Johansen, as I said, is doing worlds better this season, but that doesn’t help any line but the first.

This compares Turris to Järnkrok across a wide variety of fields, using mostly hand-tracked data. The color scale is percentile-based—the redder it is, the worse the player is compared to his peers, and the bluer it is, the better.
Data: Ryan Stimson/@RK_Stimp and Corey Sznajder/@ShutdownLine. Viz: Ryan Stimson.

Calle Järnkrok looks like he’ll be filling in for Turris on the second line tonight. It’s not a great substitution. Järnkrok takes a few more one-timer shots per hour and is expected to score slightly more goals per hour than Turris, while being a little better defensively, but in every other way he’s worse.

Don’t like Järnkrok? What about Bonino?

...Oh. Yeah, uh, never mind.
Data: Ryan Stimson/@RK_Stimp and Corey Sznajder/@ShutdownLine. Viz: Ryan Stimson.

Colton Sissons is, if anything, worse overall. He’s better defensively than Bonino, but 2C Sissons isn’t going to go that much better than 1C Sissons did in 2017.

What Can the Predators Do Without Turris?

Calle Järnkrok really seems like the best available option. He’s going to be more of a stopgap than anything else, because none of the available options are great ones, but without going out and making a trade I really don’t see a better option available. He hasn’t been great at taking faceoffs, which we know the coaching staff considers, but he’s still been better than Turris. As for the rest...here’s hoping.

Järnkrok had a career season last year in offensive production, and if he’s actually managed to develop a new element of his game in his mid-twenties then more power to him. Even if he hasn’t, with the right linemates he should be adequate—it won’t hurt the Predators to have a center who actually believes in scoring goals, just to keep opposing goalies honest.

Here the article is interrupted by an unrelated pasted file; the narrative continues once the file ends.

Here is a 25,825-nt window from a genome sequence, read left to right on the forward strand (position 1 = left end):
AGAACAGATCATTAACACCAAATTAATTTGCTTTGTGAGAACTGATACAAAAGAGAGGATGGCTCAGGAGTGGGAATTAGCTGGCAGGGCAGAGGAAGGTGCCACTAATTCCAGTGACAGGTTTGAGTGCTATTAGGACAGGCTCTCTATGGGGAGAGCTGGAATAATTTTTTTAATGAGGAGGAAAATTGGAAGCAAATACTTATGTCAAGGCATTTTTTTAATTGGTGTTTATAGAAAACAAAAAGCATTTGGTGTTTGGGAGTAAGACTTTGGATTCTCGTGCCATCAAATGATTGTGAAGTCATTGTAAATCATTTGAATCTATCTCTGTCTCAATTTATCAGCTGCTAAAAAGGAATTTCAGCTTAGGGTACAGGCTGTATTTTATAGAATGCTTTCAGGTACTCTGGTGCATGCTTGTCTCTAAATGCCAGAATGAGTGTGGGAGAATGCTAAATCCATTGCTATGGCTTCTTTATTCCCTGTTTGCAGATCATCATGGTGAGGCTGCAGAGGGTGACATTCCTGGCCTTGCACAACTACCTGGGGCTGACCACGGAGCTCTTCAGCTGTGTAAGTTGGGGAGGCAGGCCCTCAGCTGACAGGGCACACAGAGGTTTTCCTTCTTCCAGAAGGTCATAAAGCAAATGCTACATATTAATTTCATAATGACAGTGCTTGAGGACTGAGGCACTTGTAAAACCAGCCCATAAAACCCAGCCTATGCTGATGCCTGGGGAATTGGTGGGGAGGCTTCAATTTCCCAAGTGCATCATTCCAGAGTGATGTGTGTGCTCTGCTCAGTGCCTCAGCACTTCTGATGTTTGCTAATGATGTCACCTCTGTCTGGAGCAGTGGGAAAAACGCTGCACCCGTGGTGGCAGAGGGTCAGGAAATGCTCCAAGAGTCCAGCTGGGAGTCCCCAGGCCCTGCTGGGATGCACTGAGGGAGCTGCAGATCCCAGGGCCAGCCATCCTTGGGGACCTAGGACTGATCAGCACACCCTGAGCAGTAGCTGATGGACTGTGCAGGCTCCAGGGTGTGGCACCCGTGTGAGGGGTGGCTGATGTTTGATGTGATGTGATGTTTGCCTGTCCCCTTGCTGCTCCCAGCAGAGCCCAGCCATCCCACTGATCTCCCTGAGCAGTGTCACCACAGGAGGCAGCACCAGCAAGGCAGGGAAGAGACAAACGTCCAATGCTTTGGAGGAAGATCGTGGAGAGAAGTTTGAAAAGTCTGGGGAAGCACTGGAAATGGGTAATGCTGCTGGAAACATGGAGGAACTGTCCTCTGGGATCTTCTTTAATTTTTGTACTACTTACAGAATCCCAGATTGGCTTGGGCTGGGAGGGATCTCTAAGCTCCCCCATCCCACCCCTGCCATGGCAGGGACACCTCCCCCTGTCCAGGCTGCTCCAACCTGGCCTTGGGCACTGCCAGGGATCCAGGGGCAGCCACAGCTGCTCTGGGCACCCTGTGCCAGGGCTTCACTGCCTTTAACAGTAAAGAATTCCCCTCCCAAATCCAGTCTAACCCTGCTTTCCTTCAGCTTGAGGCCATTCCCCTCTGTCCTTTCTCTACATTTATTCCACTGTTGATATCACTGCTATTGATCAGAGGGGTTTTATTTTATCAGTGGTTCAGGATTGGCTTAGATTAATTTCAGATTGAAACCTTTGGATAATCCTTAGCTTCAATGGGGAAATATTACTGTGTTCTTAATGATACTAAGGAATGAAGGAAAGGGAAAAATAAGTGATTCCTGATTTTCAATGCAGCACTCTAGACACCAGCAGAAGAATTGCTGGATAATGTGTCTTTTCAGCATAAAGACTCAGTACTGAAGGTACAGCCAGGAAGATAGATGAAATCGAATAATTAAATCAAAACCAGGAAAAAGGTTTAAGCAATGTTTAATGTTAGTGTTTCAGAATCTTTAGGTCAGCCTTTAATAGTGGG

Also, if you like small sample sizes, Järnkrok’s two points in under sixteen minutes on the power play (7.7 points/hour) give him the best production rate on the team. Can he keep it up? Probably not, but at least we know that he, too, believes that scoring on the power play is not forbidden. He’s actually been pretty solid there over the last few seasons, so it could work out.

Final Thoughts:

The biggest problem facing the Predators as they stare down an unknown length of time without two top-six players is that their bottom six has just been bad. Järnkrok is an okay third-line player, but I don’t think I’d put him any higher over the long term, and a team that could afford to put him on the fourth line would be in a great spot. Hartman is probably a solid middle-six guy, but it’s hard to say with the usage he’s seen whether he can really hold his own on the second line, or even on the first in emergencies.

The rest of the bottom six—Bonino, Sissons, Miikka Salomäki, Frederick Gaudreau, and Zac Rinaldo—have not been inspiring at all. In extremely limited minutes, Rocco Grimaldi has also played badly, while Austin Watson has played well.

Today’s NHL is increasingly moving towards a top-nine/bottom-three kind of model, where teams that succeed have skilled players throughout the lineup. The Predators have players who are doing things, and players who aren’t.

Chart showing Preds forwards, and the rest of the NHL, in terms of how much they’re producing with the time they have.
Data: corsica.hockey. Viz: Sean Tierney/@ChartingHockey

There are no hidden gems putting up a lot of points in very little time, at least among the forwards. Anthony Bitetto, who was the seventh defender in practice this morning, leads all Preds defenders and a substantial portion of the league in points per hour 5v5, but I don’t think moving him to wing (again) is really the solution either.

If help is going to come, one of the players already on the NHL roster will have to switch into a new gear, or else one of the prospects will have to step up.